Amy Liz’s Story

Hi, I’m Amy. I am 18 years old and I have ADD. Since I do have ADD, I am not sure if I will be able to actually complete this story in any sort of an organized manner. 🙂 ADD is something I have suffered with most of my life I think, but unfortunately I wasn’t diagnosed with the disorder until the end of my sophomore year. (I am a Senior right now.) I am not exactly sure how to explain how ADD has impacted my life. As a child, I was perfectly normal. In fact, I was probably a bit above average in a few areas. I read at the age of three and was a very quick learner in all academic areas. I always scored very high on standardized tests and I was probably one of the smartest kids in my class during my grade school years. I always had big dreams and goals about my future. I saw myself as smart, good looking, likable, and successful. Basically, I wanted to be the best I could at everything I did no matter what it took.

However, as I continued to see things in that positive manner, my life slowly began to change around the 4th grade. I don’t remember my actions really changing much, but according to my parents, I began to show some significant changes in my behavior. During this time, I began to draw away some from my friends, I would consistently overeat (which slowly lead to a large weight gain) and I became very defiant at home (I wouldn’t do my homework when told, I would forget to do things that I was asked to (clean my room, turn off lights, etc)). My parents were very frustrated and I remember long nights of arguing and fighting, ending in my upset and frustration. Many nights I would cry myself to sleep because I could not understand why people were angry with me. As I continued to overeat, my parents began to notice my behaviors and brought it to my concern. I believe eating was a way of coping with my feelings of hurt, sadness, and frustration so it was quickly becoming out of control.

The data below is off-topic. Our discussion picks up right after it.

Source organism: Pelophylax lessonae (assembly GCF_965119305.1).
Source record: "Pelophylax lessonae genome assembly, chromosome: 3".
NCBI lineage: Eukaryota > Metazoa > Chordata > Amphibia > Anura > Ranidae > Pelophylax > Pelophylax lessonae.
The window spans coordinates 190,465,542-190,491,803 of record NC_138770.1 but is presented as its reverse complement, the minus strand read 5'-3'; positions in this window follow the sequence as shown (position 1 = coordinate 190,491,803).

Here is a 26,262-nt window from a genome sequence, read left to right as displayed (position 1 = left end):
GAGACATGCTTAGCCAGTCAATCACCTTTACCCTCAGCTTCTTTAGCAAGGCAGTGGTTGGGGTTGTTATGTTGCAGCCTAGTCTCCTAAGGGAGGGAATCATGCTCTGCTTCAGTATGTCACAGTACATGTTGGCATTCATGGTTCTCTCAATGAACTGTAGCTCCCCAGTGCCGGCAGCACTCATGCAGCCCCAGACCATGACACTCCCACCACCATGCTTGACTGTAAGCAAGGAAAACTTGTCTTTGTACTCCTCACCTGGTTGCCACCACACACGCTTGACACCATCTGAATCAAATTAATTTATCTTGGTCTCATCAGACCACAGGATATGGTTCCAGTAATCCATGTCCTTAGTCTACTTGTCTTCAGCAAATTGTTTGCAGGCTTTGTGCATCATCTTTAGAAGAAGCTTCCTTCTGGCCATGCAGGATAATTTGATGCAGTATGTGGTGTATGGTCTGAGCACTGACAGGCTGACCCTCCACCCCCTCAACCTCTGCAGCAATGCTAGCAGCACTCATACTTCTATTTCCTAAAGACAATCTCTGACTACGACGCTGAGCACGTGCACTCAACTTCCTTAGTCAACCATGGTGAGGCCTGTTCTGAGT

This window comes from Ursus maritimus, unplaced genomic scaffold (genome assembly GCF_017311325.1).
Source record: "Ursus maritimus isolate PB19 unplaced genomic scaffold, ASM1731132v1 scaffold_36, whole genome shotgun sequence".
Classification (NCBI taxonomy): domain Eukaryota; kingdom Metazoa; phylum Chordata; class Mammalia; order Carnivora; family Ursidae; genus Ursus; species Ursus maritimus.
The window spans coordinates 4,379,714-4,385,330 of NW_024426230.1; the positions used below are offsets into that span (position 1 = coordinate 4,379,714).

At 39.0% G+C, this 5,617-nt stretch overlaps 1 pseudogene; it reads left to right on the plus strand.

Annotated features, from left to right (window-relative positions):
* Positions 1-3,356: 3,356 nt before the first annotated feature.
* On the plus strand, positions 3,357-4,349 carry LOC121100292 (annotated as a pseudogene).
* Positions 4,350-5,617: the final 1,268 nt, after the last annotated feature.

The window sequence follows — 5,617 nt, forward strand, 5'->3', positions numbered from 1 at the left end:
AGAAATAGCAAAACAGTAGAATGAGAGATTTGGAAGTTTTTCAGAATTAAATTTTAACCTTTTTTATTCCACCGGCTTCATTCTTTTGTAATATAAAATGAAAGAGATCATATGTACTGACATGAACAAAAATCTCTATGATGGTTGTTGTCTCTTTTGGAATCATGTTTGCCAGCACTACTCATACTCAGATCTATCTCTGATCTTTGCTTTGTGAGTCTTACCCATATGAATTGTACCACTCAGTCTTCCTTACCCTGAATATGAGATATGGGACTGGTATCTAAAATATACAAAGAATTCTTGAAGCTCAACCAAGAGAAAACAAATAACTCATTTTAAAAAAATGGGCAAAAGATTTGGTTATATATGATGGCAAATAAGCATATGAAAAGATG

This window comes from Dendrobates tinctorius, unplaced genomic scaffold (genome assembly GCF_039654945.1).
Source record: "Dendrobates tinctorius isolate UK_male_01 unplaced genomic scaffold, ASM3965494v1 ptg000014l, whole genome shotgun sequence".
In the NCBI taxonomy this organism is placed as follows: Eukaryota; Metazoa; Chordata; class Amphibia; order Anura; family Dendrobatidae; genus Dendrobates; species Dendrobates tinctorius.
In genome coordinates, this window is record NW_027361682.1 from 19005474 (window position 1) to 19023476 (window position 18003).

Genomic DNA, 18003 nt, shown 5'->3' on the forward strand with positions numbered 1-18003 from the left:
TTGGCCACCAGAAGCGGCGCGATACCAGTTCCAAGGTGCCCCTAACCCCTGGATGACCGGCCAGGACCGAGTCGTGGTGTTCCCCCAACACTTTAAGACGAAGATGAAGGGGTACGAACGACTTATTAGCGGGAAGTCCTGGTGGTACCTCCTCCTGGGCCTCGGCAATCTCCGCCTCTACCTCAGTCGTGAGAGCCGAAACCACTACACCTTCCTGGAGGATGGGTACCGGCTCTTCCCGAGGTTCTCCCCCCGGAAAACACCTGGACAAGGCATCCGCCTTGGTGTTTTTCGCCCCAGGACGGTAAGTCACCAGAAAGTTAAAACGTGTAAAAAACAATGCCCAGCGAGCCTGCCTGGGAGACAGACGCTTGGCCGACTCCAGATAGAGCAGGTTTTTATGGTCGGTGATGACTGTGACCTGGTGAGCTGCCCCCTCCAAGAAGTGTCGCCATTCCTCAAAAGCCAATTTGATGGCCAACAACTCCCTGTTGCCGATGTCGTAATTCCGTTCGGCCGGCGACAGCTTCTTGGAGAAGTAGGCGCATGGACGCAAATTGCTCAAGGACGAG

My parents soon found that they could not allow me to continue eating like this, so they went to such extreme measures as locking the refrigerator and pantry. Yet, I always found a way to food. I was very embarrassed that my parents would have to lock food away from me, so that kept me fr! om inviting friends over. This began my hiding habits. I knew I couldn’t eat in front of anyone, so any chance I had at food, I would take it to my room, hide it, and eat alone. Occasionlly I would get caught, but I was usually pretty sneaky. After about a year of fighting it, my mom took me to an eating disorder clinic. Since my case was no where near severe and I was only 12 years old and maybe only 25 pounds overweight, no action was taken. For the next three to four years, the fights at home about my forgetfulness, procrastination, disorganization, moodiness, and overeating continued.